Biology ETDs

Publication Date

Fall 12-16-2025


Population genomic data are becoming an essential component of the best available science used by conservation professionals to make management decisions to preserve biodiversity in a rapidly changing world. The proliferation of high-throughput sequencing technologies has made generating genome scale data feasible for non-model organisms that are of conservation concern. In addition to applicability in conservation science, genomic data enable the exploration of basic questions related to species evolution. To that end, this body of research exemplifies the applied and basic utility of genomic data and is focused on two federally-protected minnows endemic to the Gila River basin, Loach Minnow (Tiaroga cobitis) and Spikedace (Meda fulgida). Through developing reference genome assemblies, I explore questions related to gene family expansion, structural variation and selection through a comparative framework. Further, I detail the range-wide population genomics of both species. Lastly, I explored how factors related to processes occurring over historical and ecological timescales act synergistically to influence contemporary patterns of genomic diversity in Spikedace. This dissertation provides a novel perspective on population dynamics and evolution of these fishes, and provides information required for data-driven conservation and management of two members of the native fish community within the Gila River basin.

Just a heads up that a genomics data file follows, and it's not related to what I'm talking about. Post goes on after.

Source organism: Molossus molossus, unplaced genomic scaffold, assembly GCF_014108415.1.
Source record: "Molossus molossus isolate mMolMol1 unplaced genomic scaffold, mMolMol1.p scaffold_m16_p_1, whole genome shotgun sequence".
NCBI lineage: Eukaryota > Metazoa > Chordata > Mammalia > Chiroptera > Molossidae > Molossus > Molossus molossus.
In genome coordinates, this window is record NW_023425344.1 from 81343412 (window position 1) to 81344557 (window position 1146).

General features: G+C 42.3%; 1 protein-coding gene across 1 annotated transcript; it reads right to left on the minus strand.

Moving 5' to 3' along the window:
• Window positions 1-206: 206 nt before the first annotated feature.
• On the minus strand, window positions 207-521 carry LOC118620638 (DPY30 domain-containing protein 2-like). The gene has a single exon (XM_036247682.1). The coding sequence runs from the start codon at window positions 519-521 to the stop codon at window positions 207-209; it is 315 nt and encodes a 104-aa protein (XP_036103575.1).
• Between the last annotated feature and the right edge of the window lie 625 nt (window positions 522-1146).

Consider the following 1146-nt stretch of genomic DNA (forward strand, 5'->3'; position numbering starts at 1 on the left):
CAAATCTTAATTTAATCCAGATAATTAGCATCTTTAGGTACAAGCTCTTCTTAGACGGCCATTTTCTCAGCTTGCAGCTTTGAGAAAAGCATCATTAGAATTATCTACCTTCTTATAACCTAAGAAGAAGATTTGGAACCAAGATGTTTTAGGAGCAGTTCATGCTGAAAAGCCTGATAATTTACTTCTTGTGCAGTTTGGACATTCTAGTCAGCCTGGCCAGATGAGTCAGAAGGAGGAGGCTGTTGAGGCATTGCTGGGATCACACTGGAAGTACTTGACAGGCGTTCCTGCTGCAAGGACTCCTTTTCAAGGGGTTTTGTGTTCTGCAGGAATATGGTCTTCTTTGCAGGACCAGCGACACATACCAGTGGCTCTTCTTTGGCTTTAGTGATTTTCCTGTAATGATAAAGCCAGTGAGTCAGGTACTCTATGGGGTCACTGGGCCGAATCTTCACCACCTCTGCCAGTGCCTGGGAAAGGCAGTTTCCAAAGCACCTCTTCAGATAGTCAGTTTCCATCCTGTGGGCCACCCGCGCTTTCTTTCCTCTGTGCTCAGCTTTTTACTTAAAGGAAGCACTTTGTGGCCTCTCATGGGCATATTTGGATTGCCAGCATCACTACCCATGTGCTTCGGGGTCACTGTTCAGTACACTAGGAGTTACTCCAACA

Conservation genetics, bottleneck, endangered species, genetic drift, population genetics, runs of homozygosity

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Level of Degree


Department Name

UNM Biology Department

First Committee Member (Chair)

Thomas F. Turner

Second Committee Member

Jeffrey Long

Third Committee Member

Kenneth Whitney

Fourth Committee Member

David Propst

Available for download on Tuesday, December 16, 2025

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